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Employee screening for law firms under the new anti-money laundering legislation
February 26, 2018 admin

For those of you fixed with the responsibilities of regulatory anti-money laundering compliance for your business, one might easily argue that life is already stressful enough without the last minute introduction of new legislation – particularly when the penalties for failing to follow that legislation are potentially, so severe. Nonetheless, all 120 pages of the Money Laundering, Terrorist Financing and Transfer of Funds (Information on the Payer) Regulations 2017 were passed on Thursday 22nd June 2017, with just one working day
before they became effective on Monday 26th June 2017.

Fortunately, the final legislation did not change a great deal from that originally consulted upon and was intended only to be a “top up” to the existing 2007 regulations. One new area however is found in regulation 21 which introduces a requirement to screen employees both before their employment starts and periodically afterwards. The requirement is not absolute and is tempered by applying only “where appropriate with regard to the size and nature of” your business. Further, the requirement is to screen “relevant employees”; not all employees.

So your starting point is to consider and decide a) whether the requirement is appropriate to apply to your business and b) if it is, which employees are “relevant employees”. As always, you will need to document that consideration, your decision and your reasons for making it as you did.

Predictably, guidance from both the Law Society and the Solicitors Regulation Authority is scant. According to the Law Society, the SRA has expressed an intention to take a “sensible and pragmatic approach to AML supervision” and to “allow a period of time to adapt [to] the new requirements”. However, what this means in practice is unknown so getting to grips with the requirements of the legislation as soon as possible is advisable.

Questions over whether it is appropriate for a law firm to screen employees having regard to the “size and nature” of the business are likely best to be answered with a review of work types carried out and an assessment of the potential for money laundering to be involved in those work types.

Similarly, those firms that decide that it is appropriate for them to screen employees will need then to consider which categories of employees should be subjected to that screening. Again, in the context of anti-money laundering processes, that question is probably best answered with reference to the responsibilities of that employee and the extent to which they might be able to participate – either with or without knowledge and also willingly or otherwise – in money laundering activities.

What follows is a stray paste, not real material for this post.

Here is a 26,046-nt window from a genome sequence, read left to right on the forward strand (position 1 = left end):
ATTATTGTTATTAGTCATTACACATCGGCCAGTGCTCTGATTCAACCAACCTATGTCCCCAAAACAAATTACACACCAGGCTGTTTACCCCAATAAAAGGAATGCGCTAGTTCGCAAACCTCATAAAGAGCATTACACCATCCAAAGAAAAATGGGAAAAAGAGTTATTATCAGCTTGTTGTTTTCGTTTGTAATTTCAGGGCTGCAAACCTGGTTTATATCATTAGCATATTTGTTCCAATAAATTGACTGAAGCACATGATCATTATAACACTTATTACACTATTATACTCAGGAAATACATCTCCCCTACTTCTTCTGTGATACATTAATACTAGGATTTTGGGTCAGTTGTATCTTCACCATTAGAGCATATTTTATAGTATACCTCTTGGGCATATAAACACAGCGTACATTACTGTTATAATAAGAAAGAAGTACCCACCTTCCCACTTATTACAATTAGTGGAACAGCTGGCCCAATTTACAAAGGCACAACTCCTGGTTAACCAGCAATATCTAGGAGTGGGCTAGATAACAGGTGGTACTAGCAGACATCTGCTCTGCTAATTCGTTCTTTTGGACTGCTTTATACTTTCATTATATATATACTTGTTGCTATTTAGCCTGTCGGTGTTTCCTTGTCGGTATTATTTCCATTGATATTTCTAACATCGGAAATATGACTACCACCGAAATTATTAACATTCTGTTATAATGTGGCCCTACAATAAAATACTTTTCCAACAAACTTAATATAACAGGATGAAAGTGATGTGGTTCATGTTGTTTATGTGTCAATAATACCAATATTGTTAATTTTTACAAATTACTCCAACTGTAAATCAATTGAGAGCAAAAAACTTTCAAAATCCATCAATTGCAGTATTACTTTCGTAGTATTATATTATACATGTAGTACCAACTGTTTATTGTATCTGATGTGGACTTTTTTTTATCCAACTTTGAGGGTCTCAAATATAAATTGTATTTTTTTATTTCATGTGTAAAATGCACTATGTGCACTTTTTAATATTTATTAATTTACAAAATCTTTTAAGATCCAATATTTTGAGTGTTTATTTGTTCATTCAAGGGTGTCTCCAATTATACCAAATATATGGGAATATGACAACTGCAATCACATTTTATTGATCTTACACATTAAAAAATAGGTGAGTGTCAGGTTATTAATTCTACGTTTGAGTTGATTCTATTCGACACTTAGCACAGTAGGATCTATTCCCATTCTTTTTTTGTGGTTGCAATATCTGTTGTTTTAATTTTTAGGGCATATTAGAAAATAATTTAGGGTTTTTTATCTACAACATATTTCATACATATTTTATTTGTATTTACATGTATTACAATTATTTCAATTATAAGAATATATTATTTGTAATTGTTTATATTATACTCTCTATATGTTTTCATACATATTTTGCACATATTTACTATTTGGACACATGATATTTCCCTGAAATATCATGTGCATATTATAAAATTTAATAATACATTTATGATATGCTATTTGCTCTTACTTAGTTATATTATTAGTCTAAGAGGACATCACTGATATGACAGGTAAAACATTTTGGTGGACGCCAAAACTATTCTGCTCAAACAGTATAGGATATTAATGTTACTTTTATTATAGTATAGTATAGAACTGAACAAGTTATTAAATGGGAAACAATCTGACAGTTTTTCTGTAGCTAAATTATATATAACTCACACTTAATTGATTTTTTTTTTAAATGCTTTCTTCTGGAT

If the business does decide it needs to screen employees, it will need to take a view as to what that screening process will involve and whether the process will differ depending on whether it is a first time screen carried out before employment commences or a “refresher”. Again, in the context of anti-money laundering processes, the screening is likely to focus on areas related to integrity, honesty and financial vulnerability such as criminal records checks, credit checks, qualifications etc.

Finally, those business that decide they are required to carry out screening will then need to consider whether they need to start a “catch up” process with existing employees. Of course, even without the anti-money laundering legislation, there is a school of thought that says that screening of employees is simply good practice. The professional prestige associated with law firms might tend to suggest that such businesses should be screening employees as a matter of routine. Clients might expect that a law firm would set such high standards. Some might insist on it. A specific set of circumstances (such as the existence of a criminal record or significant financial problems) may not be fatal to employing a particular individual, but they may be helpful and relevant when considering supervision arrangements or allocation of role and responsibilities. Similarly, while there may be an expectation that existing employees will disclose any relevant change of circumstances, businesses should at least consider the desirability of carrying out regular screening of existing employees as a means of encouraging voluntary disclosure by employees. In addition, a more comprehensive and frequent approach to screening reduces the risk that employees change roles from time to time – perhaps through career progression – but in doing so, move from a category where screening is not necessary to one where it is.

For further information on how your business can benefit from employee screening, or for details and pricing on our anti-money laundering screening services specifically designed for law firms, please contact us by telephone on 0333 207 6552 or alternatively, email us at

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